unnamed (13)

Germans have among the world’s highest household rates of saving, according to the Organization for Economic Cooperation and Development. Only 14% of Germans invest in equities, compared with 56% in the U.S. and 23% in Britain, according to finance-industry association Deutsches Aktieninstitut.

The shift in home buying is more pronounced. The volume of residential-real-estate transactions almost quintupled to €23.5 billion ($25.4 billion) in 2015 from €4.8 billion in 2008, according to Statista, a data firm.

Germans have long opted for renting over buying, supported by tenant-friendly laws and a fear of debt. In German, “debt” and “guilt” are the same word, Schuld, and many Germans equate the two.

Now, however, low interest rates have made borrowing extremely affordable and sparked fears among some Germans of inflation. Home buying has become something that offers risk-averse Germans a sense of security, said Olaf Stutz, professor of asset management at the Frankfurt School of Finance & Management.

Buyers are people like Holger Schmidt, an industrial engineer who never considered buying a home until a few years ago. The 43-year-old father of two bought two apartments, one to live in and one to rent.

“After the risk of inflation grew and the future of the euro became uncertain, I changed my mind,” said the resident of Aschaffenburg, in Bavaria, who took the plunge in 2012, when interest rates were already falling dramatically.

Real estate’s new haven status trumps what Mr. Schmidt calls a huge fear among Germans: “What if I lose my job, how will I pay the mortgage?”

Parents now chat about the rising value of their homes at their kids’ parties.

“The more you hear about it, the more you want to do it on your own,” he said. “It was like becoming aware of the upside, when before you were looking only at the risk.”

The shift is being encouraged by German banks, which are hawking more aggressive investment options as low interest rates squeeze the margins on lending.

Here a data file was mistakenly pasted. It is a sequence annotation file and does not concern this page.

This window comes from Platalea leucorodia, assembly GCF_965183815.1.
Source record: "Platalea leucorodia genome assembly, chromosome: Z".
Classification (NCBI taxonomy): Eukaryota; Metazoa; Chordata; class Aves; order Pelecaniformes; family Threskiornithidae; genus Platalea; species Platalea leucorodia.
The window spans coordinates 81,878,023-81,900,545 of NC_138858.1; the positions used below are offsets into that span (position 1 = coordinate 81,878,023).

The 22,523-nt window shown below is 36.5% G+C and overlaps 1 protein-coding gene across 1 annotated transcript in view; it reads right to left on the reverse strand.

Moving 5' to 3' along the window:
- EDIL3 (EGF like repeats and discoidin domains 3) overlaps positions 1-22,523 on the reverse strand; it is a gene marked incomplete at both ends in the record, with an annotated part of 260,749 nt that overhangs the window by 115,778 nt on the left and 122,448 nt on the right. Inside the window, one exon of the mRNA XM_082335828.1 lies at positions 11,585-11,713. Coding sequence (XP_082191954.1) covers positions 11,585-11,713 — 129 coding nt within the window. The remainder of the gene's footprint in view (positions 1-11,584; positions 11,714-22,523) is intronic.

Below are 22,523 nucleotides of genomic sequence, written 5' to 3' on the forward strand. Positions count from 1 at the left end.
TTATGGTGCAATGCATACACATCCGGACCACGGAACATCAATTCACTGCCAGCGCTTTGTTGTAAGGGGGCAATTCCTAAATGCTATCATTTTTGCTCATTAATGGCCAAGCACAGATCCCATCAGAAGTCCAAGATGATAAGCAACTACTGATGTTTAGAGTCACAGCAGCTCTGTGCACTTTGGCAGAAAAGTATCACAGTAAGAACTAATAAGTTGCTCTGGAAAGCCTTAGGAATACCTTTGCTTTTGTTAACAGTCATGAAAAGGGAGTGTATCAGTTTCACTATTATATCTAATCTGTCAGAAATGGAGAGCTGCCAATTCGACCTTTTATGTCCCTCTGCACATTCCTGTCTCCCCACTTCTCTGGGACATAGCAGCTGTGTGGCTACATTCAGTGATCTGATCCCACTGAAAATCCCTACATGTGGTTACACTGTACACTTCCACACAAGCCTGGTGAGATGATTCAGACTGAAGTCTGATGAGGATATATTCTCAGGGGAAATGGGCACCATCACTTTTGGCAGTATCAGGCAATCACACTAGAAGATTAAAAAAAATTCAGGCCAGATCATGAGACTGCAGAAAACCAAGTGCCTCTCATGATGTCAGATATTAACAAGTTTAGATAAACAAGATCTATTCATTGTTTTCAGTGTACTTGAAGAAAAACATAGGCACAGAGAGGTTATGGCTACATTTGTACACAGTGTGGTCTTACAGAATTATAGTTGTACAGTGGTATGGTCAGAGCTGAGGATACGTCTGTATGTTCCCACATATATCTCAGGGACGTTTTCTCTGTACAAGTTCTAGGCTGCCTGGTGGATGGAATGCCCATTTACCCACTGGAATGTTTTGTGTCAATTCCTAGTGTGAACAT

“Advisers desperately try to sell their overpriced products,” said Jürgen Becker, an office worker near Düsseldorf. He said the marketing push is so intense—despite his obvious lack of interest—that it seems driven more by sales quotas than financial acumen.

“I have lost confidence that my bank would give me proper advice,” said the frustrated saver, whose displeasure is shared by many Germans.

The Association of German Banks said its members are acting appropriately. “I do not think that banks are pushing products too much,” said spokesman Thomas Schlüter. “The prices clients pay in Germany for banking products are extremely low,” meaning banks must find other ways a way to earn money, he said.

German banks over recent years earned roughly 75% of their income from the margin between rates on savings accounts and the loans they could make, according to statistics from the Bundesbank, Germany’s central bank. Plunging rates dragged German banks’ interest revenue down to €204 billion in 2014 from €419 billion in 2007, according to the Bundesbank.

“German banks’ business models are particularly vulnerable to low interest rates because Germany is a country with very high saving deposits,” Bundesbank board member Andreas Dombret said.

 

Posted on January 27, 2016, in Postings. Bookmark the permalink. Leave a comment.

Leave a Reply

Fill in your details below or click an icon to log in:

WordPress.com Logo

You are commenting using your WordPress.com account. Log Out / Change )

Twitter picture

You are commenting using your Twitter account. Log Out / Change )

Facebook photo

You are commenting using your Facebook account. Log Out / Change )

Google+ photo

You are commenting using your Google+ account. Log Out / Change )

Connecting to %s

%d bloggers like this: